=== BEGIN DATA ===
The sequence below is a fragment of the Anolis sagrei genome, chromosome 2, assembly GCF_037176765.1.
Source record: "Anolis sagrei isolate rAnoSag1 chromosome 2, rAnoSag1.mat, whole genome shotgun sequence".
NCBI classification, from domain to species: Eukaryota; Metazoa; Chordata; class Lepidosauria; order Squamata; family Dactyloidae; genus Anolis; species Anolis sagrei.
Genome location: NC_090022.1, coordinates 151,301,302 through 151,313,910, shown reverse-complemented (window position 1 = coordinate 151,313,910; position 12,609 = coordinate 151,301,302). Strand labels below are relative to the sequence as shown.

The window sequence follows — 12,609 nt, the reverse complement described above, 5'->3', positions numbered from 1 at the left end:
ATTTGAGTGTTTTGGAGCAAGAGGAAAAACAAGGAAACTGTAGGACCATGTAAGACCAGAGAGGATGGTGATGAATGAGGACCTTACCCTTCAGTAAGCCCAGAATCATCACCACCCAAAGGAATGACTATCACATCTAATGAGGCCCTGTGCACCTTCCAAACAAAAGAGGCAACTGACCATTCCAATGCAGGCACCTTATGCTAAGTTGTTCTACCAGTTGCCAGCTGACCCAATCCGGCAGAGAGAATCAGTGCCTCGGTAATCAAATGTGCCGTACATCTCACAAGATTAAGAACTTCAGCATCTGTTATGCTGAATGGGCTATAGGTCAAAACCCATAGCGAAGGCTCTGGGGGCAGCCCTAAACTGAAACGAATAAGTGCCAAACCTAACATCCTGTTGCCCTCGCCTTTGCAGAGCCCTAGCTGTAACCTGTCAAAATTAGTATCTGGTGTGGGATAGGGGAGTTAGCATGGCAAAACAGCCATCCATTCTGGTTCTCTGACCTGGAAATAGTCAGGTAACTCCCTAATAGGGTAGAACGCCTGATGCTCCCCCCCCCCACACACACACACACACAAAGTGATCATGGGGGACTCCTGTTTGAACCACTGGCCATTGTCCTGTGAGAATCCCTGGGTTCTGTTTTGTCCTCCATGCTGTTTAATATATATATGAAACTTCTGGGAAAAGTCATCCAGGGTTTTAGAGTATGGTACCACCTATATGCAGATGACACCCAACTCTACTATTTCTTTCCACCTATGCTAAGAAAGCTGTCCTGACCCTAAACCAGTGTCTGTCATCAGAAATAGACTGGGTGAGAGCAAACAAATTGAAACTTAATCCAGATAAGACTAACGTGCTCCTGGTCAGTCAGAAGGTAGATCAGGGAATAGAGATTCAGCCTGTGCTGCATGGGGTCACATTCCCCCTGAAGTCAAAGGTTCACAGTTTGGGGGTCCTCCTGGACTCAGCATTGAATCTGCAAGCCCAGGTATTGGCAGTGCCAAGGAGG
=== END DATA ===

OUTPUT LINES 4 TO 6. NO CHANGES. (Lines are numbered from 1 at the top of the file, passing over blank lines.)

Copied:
Genome location: NC_090022.1, coordinates 151,301,302 through 151,313,910, shown reverse-complemented (window position 1 = coordinate 151,313,910; position 12,609 = coordinate 151,301,302). Strand labels below are relative to the sequence as shown.

The window sequence follows — 12,609 nt, the reverse complement described above, 5'->3', positions numbered from 1 at the left end:
ATTTGAGTGTTTTGGAGCAAGAGGAAAAACAAGGAAACTGTAGGACCATGTAAGACCAGAGAGGATGGTGATGAATGAGGACCTTACCCTTCAGTAAGCCCAGAATCATCACCACCCAAAGGAATGACTATCACATCTAATGAGGCCCTGTGCACCTTCCAAACAAAAGAGGCAACTGACCATTCCAATGCAGGCACCTTATGCTAAGTTGTTCTACCAGTTGCCAGCTGACCCAATCCGGCAGAGAGAATCAGTGCCTCGGTAATCAAATGTGCCGTACATCTCACAAGATTAAGAACTTCAGCATCTGTTATGCTGAATGGGCTATAGGTCAAAACCCATAGCGAAGGCTCTGGGGGCAGCCCTAAACTGAAACGAATAAGTGCCAAACCTAACATCCTGTTGCCCTCGCCTTTGCAGAGCCCTAGCTGTAACCTGTCAAAATTAGTATCTGGTGTGGGATAGGGGAGTTAGCATGGCAAAACAGCCATCCATTCTGGTTCTCTGACCTGGAAATAGTCAGGTAACTCCCTAATAGGGTAGAACGCCTGATGCTCCCCCCCCCCACACACACACACACACAAAGTGATCATGGGGGACTCCTGTTTGAACCACTGGCCATTGTCCTGTGAGAATCCCTGGGTTCTGTTTTGTCCTCCATGCTGTTTAATATATATATGAAACTTCTGGGAAAAGTCATCCAGGGTTTTAGAGTATGGTACCACCTATATGCAGATGACACCCAACTCTACTATTTCTTTCCACCTATGCTAAGAAAGCTGTCCTGACCCTAAACCAGTGTCTGTCATCAGAAATAGACTGGGTGAGAGCAAACAAATTGAAACTTAATCCAGATAAGACTAACGTGCTCCTGGTCAGTCAGAAGGTAGATCAGGGAATAGAGATTCAGCCTGTGCTGCATGGGGTCACATTCCCCCTGAAGTCAAAGGTTCACAGTTTGGGGGTCCTCCTGGACTCAGCATTGAATCTGCAAGCCCAGGTATTGGCAGTGCCAAGGAGG